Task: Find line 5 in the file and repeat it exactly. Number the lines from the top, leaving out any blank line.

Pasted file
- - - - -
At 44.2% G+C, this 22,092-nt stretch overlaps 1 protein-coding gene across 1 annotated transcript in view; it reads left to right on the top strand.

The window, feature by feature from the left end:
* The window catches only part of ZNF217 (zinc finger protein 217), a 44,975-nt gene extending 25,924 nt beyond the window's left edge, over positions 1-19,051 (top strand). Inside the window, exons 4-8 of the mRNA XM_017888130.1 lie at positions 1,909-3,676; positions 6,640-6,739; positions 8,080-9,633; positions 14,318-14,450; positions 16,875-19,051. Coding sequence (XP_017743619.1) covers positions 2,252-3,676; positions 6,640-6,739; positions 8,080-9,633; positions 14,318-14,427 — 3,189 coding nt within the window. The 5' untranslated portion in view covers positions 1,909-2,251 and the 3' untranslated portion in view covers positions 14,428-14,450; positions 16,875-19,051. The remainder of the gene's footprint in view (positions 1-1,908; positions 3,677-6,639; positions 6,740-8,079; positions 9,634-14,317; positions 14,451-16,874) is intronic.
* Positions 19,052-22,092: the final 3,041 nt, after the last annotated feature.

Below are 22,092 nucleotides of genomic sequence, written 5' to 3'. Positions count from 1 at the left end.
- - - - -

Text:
Below are 22,092 nucleotides of genomic sequence, written 5' to 3'. Positions count from 1 at the left end.